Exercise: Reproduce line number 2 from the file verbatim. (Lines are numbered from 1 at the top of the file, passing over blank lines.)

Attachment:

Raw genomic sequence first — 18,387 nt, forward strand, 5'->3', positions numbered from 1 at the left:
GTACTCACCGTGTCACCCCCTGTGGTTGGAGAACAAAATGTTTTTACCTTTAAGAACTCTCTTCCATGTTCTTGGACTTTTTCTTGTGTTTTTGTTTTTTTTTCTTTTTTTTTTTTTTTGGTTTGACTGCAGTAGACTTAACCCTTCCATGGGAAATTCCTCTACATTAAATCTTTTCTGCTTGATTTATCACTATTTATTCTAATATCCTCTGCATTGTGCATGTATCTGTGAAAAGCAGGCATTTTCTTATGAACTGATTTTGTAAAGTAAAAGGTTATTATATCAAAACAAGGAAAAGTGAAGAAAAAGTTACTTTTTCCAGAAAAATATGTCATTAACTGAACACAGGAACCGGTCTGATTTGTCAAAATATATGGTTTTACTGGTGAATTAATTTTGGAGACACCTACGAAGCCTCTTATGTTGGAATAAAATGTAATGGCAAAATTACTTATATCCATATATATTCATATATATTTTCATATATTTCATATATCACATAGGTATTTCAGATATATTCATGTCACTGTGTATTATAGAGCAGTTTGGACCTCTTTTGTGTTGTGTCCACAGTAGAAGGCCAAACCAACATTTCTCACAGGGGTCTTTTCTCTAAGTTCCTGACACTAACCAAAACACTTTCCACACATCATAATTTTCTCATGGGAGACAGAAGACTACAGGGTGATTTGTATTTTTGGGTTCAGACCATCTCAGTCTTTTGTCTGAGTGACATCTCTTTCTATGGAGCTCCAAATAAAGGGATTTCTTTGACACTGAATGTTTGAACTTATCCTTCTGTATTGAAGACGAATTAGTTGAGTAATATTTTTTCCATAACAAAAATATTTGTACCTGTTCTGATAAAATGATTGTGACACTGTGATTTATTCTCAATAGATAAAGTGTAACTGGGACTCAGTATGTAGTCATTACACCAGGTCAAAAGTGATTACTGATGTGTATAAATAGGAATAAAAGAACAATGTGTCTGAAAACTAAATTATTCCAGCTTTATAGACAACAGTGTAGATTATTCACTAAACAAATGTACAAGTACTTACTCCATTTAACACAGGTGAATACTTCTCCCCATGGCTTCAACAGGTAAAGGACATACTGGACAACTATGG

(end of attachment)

GTACTCACCGTGTCACCCCCTGTGGTTGGAGAACAAAATGTTTTTACCTTTAAGAACTCTCTTCCATGTTCTTGGACTTTTTCTTGTGTTTTTGTTTTTTTTTCTTTTTTTTTTTTTTTGGTTTGACTGCAGTAGACTTAACCCTTCCATGGGAAATTCCTCTACATTAAATCTTTTCTGCTTGATTTATCACTATTTATTCTAATATCCTCTGCATTGTGCATGTATCTGTGAAAAGCAGGCATTTTCTTATGAACTGATTTTGTAAAGTAAAAGGTTATTATATCAAAACAAGGAAAAGTGAAGAAAAAGTTACTTTTTCCAGAAAAATATGTCATTAACTGAACACAGGAACCGGTCTGATTTGTCAAAATATATGGTTTTACTGGTGAATTAATTTTGGAGACACCTACGAAGCCTCTTATGTTGGAATAAAATGTAATGGCAAAATTACTTATATCCATATATATTCATATATATTTTCATATATTTCATATATCACATAGGTATTTCAGATATATTCATGTCACTGTGTATTATAGAGCAGTTTGGACCTCTTTTGTGTTGTGTCCACAGTAGAAGGCCAAACCAACATTTCTCACAGGGGTCTTTTCTCTAAGTTCCTGACACTAACCAAAACACTTTCCACACATCATAATTTTCTCATGGGAGACAGAAGACTACAGGGTGATTTGTATTTTTGGGTTCAGACCATCTCAGTCTTTTGTCTGAGTGACATCTCTTTCTATGGAGCTCCAAATAAAGGGATTTCTTTGACACTGAATGTTTGAACTTATCCTTCTGTATTGAAGACGAATTAGTTGAGTAATATTTTTTCCATAACAAAAATATTTGTACCTGTTCTGATAAAATGATTGTGACACTGTGATTTATTCTCAATAGATAAAGTGTAACTGGGACTCAGTATGTAGTCATTACACCAGGTCAAAAGTGATTACTGATGTGTATAAATAGGAATAAAAGAACAATGTGTCTGAAAACTAAATTATTCCAGCTTTATAGACAACAGTGTAGATTATTCACTAAACAAATGTACAAGTACTTACTCCATTTAACACAGGTGAATACTTCTCCCCATGGCTTCAACAGGTAAAGGACATACTGGACAACTATGG